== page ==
Friday, December 18, 2015

How two Christmas traditions were born ...

How traditions are born

It was Christmas, 1984, and I had no money for anything; not even for a Xmas present for my two children or a birthday present for my son who was born on Xmas day.   I did not have anyone to ask to help me (although I probably would not have done so because at the time I was too proud to ask), and I had run out of all options to fix this catastrophic Christmas day.   I was extremely stressed and very unhappy.  What could I give to my two children to make it a festive day? 
I had to do something, so I told the children that from that Christmas and for every Christmas forever, we would have a new tradition in our home.  Each of us would write a letter to one another talking about what the other had done for them during the year that they appreciated; and how much we loved one another.  The only rule was that the envelope had to be home-made.  Our letters were ready for the next day.

On the 24th, I walked listlessly to the post-box attached to the front gate.   I could see that there was some junk mail pushed into it as well as the free newspaper that was delivered once a week.  I took everything out of the post-box and was sorting through it while walking back to the house.  In the heap of junk mail was an envelope addressed to me.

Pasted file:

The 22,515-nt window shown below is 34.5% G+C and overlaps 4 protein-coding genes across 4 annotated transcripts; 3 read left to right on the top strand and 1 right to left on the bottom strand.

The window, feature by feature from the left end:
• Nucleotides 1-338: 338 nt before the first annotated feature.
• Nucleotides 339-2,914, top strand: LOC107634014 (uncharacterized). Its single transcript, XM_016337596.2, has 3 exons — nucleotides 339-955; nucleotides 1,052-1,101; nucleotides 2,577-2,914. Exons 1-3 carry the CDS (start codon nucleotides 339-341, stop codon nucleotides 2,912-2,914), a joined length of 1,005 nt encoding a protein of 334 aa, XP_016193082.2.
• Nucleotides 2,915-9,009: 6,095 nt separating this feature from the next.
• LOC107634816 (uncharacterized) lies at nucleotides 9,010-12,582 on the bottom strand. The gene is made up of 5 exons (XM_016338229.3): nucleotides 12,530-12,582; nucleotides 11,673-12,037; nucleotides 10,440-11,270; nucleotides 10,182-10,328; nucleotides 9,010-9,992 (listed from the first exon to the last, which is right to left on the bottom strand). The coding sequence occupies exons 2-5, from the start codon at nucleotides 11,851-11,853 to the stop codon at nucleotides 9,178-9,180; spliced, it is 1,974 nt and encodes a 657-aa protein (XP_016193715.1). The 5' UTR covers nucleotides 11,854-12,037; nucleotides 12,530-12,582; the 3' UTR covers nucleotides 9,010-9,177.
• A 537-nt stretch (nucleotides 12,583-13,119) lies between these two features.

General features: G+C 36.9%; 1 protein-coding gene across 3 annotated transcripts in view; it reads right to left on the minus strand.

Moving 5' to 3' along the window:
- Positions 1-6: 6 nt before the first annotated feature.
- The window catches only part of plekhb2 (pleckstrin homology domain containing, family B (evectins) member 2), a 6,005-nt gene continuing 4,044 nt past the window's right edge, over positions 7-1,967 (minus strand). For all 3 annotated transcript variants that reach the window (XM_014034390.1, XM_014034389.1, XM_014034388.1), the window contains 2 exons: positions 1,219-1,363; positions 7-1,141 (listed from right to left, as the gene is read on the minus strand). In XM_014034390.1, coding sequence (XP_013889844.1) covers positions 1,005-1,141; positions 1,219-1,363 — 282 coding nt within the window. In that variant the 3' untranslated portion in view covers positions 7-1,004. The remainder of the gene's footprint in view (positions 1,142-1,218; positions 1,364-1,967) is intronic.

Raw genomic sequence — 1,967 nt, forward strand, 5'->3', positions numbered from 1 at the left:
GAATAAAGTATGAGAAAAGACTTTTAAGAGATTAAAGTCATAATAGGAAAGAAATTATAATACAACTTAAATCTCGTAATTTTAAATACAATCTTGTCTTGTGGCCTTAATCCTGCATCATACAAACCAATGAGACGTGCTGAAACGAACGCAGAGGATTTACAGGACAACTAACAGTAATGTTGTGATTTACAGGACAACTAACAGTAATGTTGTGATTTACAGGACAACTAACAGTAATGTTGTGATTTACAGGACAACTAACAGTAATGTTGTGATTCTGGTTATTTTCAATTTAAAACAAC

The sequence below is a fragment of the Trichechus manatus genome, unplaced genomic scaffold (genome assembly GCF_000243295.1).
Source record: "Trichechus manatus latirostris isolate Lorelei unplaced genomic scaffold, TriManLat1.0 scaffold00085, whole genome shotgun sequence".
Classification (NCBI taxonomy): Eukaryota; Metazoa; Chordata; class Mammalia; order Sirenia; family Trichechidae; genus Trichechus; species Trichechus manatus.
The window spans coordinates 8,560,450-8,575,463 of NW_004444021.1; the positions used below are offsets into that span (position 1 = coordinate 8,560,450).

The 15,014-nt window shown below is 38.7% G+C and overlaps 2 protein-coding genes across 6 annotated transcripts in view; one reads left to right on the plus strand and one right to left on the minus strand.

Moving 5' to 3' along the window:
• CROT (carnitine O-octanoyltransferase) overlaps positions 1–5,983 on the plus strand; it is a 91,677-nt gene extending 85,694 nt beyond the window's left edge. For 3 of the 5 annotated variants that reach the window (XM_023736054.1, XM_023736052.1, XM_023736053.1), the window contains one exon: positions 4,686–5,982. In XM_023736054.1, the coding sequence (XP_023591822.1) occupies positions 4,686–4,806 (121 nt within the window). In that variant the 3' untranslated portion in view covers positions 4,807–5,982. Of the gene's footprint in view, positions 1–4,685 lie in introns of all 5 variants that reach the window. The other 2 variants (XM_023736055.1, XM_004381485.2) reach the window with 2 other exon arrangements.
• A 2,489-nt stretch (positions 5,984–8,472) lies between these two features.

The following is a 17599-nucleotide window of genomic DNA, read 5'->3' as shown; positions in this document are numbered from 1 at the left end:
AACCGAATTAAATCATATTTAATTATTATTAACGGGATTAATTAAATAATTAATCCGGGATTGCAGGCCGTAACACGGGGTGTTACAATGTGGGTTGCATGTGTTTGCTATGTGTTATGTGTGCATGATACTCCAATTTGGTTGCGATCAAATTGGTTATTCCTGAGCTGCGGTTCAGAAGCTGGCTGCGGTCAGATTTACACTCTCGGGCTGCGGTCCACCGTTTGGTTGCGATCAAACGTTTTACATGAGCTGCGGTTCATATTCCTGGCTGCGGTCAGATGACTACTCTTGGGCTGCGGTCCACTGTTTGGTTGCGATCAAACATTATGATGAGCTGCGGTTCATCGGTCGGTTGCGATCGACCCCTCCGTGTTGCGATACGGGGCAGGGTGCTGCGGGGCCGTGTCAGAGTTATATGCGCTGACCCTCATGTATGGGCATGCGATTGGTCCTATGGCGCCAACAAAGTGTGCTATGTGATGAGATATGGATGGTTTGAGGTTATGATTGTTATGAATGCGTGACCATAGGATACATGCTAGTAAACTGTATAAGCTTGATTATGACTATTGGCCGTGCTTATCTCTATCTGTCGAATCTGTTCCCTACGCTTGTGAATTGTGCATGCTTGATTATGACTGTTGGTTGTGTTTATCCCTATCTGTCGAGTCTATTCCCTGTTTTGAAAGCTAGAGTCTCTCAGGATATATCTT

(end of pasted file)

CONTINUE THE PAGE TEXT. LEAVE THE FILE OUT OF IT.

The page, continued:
Opening the envelope, I found a bank cheque written out to me for R100.00.  There was no note; just that cheque.  One hundred rand was enough to buy food and presents for my children and still have change, unlike today.   I went to the bank to find out if there had been some mistake, but “No”, they said, “that is from an anonymous donor and we cannot tell you the person’s name”.
We had the best Christmas ever – right at the last moment, the afternoon of the 24th December, I was blessed with a gift from some kind stranger.

From 1984, two traditions were born in our family.  We still give no presents to one another at Christmas.  We write one another a letter.  It takes a lot of effort, thinking and time to do those letters.  And the other tradition is that we find a family who are in need and anonymously donate what we can to make another family feel the spirit of the season of goodwill.